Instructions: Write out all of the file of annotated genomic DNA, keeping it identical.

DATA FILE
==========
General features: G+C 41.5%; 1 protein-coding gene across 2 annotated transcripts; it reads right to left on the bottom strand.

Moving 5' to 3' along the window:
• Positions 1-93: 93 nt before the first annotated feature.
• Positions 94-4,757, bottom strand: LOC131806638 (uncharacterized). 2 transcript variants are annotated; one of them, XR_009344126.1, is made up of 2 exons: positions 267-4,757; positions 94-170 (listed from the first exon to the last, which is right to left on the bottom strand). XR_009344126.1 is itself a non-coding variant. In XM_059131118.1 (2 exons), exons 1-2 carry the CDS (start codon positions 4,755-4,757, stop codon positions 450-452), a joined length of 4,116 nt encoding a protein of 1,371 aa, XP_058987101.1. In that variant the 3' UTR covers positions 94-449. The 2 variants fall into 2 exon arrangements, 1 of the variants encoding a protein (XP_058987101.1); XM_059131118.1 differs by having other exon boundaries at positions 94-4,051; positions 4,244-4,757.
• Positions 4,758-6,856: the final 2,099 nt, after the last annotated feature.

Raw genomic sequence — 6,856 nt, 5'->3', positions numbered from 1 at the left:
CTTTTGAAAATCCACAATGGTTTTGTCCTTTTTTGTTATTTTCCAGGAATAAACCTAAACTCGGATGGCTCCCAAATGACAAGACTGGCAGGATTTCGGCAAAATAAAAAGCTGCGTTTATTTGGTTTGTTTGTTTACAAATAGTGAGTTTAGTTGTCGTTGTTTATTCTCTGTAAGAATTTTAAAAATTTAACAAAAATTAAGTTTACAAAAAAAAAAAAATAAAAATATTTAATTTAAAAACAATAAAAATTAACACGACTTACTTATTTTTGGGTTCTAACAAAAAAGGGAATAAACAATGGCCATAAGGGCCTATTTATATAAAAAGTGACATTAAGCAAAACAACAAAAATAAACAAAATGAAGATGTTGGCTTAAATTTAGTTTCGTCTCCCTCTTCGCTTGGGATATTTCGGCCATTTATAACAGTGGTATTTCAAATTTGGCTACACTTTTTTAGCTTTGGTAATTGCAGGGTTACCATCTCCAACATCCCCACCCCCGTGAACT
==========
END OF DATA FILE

General features: G+C 41.5%; 1 protein-coding gene across 2 annotated transcripts; it reads right to left on the bottom strand.

Moving 5' to 3' along the window:
• Positions 1-93: 93 nt before the first annotated feature.
• Positions 94-4,757, bottom strand: LOC131806638 (uncharacterized). 2 transcript variants are annotated; one of them, XR_009344126.1, is made up of 2 exons: positions 267-4,757; positions 94-170 (listed from the first exon to the last, which is right to left on the bottom strand). XR_009344126.1 is itself a non-coding variant. In XM_059131118.1 (2 exons), exons 1-2 carry the CDS (start codon positions 4,755-4,757, stop codon positions 450-452), a joined length of 4,116 nt encoding a protein of 1,371 aa, XP_058987101.1. In that variant the 3' UTR covers positions 94-449. The 2 variants fall into 2 exon arrangements, 1 of the variants encoding a protein (XP_058987101.1); XM_059131118.1 differs by having other exon boundaries at positions 94-4,051; positions 4,244-4,757.
• Positions 4,758-6,856: the final 2,099 nt, after the last annotated feature.

Raw genomic sequence — 6,856 nt, 5'->3', positions numbered from 1 at the left:
CTTTTGAAAATCCACAATGGTTTTGTCCTTTTTTGTTATTTTCCAGGAATAAACCTAAACTCGGATGGCTCCCAAATGACAAGACTGGCAGGATTTCGGCAAAATAAAAAGCTGCGTTTATTTGGTTTGTTTGTTTACAAATAGTGAGTTTAGTTGTCGTTGTTTATTCTCTGTAAGAATTTTAAAAATTTAACAAAAATTAAGTTTACAAAAAAAAAAAAATAAAAATATTTAATTTAAAAACAATAAAAATTAACACGACTTACTTATTTTTGGGTTCTAACAAAAAAGGGAATAAACAATGGCCATAAGGGCCTATTTATATAAAAAGTGACATTAAGCAAAACAACAAAAATAAACAAAATGAAGATGTTGGCTTAAATTTAGTTTCGTCTCCCTCTTCGCTTGGGATATTTCGGCCATTTATAACAGTGGTATTTCAAATTTGGCTACACTTTTTTAGCTTTGGTAATTGCAGGGTTACCATCTCCAACATCCCCACCCCCGTGAACT